|By Peter Hull, The Island Packet, Hilton Head Island, S.C.|
Knight Ridder/Tribune Business News
Jun. 9, 2005 - The Hilton Head Island time-share company at the center of lawsuits and consumer complaints regarding its sales practices has agreed to measures aimed at helping buyers understand its sales contracts, S.C. Real Estate Commission officials said Wednesday.
Coral Sands told the commission it would communicate more directly and effectively with buyers in an effort to resolve any complaints and pledged to provide additional customer sales staff and an attorney for buyers to consult before contracts are signed, the commission said in an e-mailed statement released Wednesday.
The company also said it would work more closely with the commission.
Some buyers have told the commission they were misled during sales pitches by the island-based company.
"This will be the first such step by a time-share developer in the state and perhaps the nation," the commission said, referring to the attorney.
It was not clear Wednesday who would pay the attorney's salary. James E. Knight, the commission's spokesman, said Coral Sands assured the commission that the attorney would be independent and would provide the best legal advice.
"We'll just have to wait and see," Knight said. "The determining factor will be if complaints continue."
Attorneys for Coral Sands could not be reached for comment Wednesday.
Representatives from Coral Sands and the Real Estate Commission met May 26, according to the statement, to discuss the number and nature of complaints received by the commission over the past two years. The measures go into effect immediately, Jay Pitts, state Real Estate Commission administrator, said Wednesday.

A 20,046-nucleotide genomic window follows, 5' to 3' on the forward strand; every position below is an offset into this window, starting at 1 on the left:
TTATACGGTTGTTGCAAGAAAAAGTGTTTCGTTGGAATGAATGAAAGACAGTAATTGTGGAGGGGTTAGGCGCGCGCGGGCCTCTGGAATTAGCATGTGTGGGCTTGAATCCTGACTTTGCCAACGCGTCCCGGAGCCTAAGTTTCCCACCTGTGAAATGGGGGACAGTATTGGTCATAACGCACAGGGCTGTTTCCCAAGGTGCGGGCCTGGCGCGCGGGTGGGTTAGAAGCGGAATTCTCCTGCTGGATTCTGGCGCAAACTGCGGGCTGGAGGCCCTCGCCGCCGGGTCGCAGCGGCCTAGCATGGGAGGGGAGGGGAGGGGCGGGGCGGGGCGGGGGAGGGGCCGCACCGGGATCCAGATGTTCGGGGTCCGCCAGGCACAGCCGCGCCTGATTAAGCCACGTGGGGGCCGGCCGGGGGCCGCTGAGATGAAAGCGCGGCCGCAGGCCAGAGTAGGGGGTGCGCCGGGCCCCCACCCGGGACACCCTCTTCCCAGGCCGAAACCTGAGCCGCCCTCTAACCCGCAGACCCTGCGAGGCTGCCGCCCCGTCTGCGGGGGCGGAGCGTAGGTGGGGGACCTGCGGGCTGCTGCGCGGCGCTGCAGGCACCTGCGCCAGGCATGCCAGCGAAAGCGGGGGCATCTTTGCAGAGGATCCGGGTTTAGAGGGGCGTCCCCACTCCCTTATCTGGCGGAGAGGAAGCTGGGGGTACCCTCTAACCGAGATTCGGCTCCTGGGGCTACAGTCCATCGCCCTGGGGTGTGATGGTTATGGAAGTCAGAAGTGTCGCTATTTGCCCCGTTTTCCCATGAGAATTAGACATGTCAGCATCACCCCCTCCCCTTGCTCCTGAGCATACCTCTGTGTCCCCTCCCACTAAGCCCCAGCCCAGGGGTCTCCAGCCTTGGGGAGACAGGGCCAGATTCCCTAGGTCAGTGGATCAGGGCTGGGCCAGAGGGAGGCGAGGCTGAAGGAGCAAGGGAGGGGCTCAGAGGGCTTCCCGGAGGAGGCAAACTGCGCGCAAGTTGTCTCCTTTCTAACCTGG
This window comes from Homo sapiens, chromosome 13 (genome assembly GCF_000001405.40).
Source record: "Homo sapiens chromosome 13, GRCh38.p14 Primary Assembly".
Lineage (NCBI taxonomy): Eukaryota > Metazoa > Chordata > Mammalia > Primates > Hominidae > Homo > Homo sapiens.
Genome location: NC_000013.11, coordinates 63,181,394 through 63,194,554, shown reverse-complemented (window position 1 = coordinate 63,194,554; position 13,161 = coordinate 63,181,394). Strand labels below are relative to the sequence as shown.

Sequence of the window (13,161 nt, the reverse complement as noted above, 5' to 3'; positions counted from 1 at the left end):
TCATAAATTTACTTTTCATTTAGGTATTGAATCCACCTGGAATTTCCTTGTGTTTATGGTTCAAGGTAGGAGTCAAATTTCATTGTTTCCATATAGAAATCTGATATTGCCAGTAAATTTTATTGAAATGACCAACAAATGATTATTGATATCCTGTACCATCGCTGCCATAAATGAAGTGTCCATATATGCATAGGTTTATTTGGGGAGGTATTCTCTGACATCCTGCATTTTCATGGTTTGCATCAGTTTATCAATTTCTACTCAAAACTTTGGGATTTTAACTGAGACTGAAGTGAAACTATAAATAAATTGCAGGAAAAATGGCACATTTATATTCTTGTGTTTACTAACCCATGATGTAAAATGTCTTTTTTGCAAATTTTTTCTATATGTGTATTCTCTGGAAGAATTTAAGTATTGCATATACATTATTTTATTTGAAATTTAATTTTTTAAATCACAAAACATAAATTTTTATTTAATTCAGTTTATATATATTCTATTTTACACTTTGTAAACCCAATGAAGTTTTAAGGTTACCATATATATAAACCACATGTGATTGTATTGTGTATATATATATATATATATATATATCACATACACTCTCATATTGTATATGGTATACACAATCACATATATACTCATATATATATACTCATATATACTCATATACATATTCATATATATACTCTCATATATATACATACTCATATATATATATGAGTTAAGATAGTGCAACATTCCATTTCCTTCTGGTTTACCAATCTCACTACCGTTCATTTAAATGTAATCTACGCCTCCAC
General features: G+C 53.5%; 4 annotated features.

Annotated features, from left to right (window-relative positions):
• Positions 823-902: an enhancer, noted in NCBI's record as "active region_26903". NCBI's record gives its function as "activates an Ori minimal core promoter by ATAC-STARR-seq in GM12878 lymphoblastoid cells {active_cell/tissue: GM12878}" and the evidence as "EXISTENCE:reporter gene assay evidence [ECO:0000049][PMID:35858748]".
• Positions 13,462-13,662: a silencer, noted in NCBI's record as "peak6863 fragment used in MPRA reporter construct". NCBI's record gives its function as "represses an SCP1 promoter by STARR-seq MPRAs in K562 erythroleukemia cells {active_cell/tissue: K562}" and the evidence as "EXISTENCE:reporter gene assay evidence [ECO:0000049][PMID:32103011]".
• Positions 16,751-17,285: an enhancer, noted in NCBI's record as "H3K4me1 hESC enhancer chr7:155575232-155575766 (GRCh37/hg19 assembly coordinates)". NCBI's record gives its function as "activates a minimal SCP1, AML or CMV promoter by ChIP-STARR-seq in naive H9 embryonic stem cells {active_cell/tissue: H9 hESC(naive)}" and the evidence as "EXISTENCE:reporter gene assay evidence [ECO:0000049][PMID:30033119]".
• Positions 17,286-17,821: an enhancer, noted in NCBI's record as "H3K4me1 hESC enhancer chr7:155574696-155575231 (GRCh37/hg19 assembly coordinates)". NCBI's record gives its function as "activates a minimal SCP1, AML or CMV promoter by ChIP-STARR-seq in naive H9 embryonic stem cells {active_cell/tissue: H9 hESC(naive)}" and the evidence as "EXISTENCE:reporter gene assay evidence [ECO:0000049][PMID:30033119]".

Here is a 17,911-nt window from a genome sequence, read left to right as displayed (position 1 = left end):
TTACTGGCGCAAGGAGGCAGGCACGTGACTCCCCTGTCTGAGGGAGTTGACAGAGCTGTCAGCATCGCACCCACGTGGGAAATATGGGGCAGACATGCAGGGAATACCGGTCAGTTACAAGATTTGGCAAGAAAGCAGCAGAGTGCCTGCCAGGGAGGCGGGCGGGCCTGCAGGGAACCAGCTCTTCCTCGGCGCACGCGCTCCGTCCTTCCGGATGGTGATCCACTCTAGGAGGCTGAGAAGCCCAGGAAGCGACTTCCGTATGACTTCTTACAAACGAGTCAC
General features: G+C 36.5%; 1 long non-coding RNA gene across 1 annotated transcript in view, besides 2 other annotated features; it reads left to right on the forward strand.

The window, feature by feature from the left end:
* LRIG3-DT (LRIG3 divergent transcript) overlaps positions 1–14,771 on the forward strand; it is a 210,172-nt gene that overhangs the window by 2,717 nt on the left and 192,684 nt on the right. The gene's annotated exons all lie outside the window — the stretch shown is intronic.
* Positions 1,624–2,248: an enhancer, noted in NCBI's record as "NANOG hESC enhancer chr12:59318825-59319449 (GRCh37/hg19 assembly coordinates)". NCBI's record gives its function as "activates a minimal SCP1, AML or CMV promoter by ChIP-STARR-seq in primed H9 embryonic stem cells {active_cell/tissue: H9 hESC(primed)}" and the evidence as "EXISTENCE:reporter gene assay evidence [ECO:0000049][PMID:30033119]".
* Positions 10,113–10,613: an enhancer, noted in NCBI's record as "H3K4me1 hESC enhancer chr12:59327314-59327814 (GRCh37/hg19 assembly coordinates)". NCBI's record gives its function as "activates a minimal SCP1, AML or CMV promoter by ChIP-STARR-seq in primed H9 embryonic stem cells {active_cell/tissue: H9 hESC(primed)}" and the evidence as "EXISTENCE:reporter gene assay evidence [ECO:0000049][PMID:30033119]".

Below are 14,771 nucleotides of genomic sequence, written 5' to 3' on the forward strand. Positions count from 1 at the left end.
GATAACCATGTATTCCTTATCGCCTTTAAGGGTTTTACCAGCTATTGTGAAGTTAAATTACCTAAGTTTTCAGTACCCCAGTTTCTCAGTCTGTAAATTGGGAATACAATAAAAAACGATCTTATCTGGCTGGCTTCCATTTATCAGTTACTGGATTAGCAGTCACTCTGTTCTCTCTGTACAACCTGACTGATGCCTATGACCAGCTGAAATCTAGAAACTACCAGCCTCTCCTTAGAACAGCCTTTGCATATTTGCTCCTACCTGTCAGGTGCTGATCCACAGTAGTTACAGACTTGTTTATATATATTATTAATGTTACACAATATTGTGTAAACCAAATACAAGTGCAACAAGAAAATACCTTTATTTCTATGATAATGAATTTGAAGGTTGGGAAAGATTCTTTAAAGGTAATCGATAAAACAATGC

"Overall, I felt good about the meeting," Pitts said. "We want to work to resolve these issues."
In April, the commission wrote to developer Dwight Trew concerning his Coral Sands time-share operation off Pope Avenue after receiving 38 consumer complaints in the past two years, including 11 since January.
The commission described the number of complaints as "alarming and far in excess of any reasonably acceptable norm."
The April 14 letter states, "The appearance is that built-in protections in the contract mandated by law are undercut by verbal representations."
The commission said common consumer complaints include buyers who unknowingly sign agreements to use a unit once every three years -- called tri-annual agreements -- rather than one week every year.
Others said they received a deed for a property that is not in the Coral Sands resort.
The commission has received two more complaints since the letter was sent, officials said. The complaints have a common theme: The company made verbal assurances during sales pitches that differ from contracts the buyers later sign.
Lawyers representing Coral Sands say the state has found no violations in its contracts or sales approach. In fact, they say, buyers sign a separate document that acts as a check and balance so buyers understand exactly what they're getting into.
The Real Estate Commission said it has examined each of the 38 complaints and found no violations of state law on the part of Coral Sands.
Officials will continue to monitor the number of complaints against the company, Pitts said, but the intention is that the measures introduced by Coral Sands would stop complaints from ever getting to the commission in the first place.
"If we don't get complaints," Pitts said, "we'll assume it's working."
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Copyright (c) 2005, The Island Packet, Hilton Head Island, S.C.
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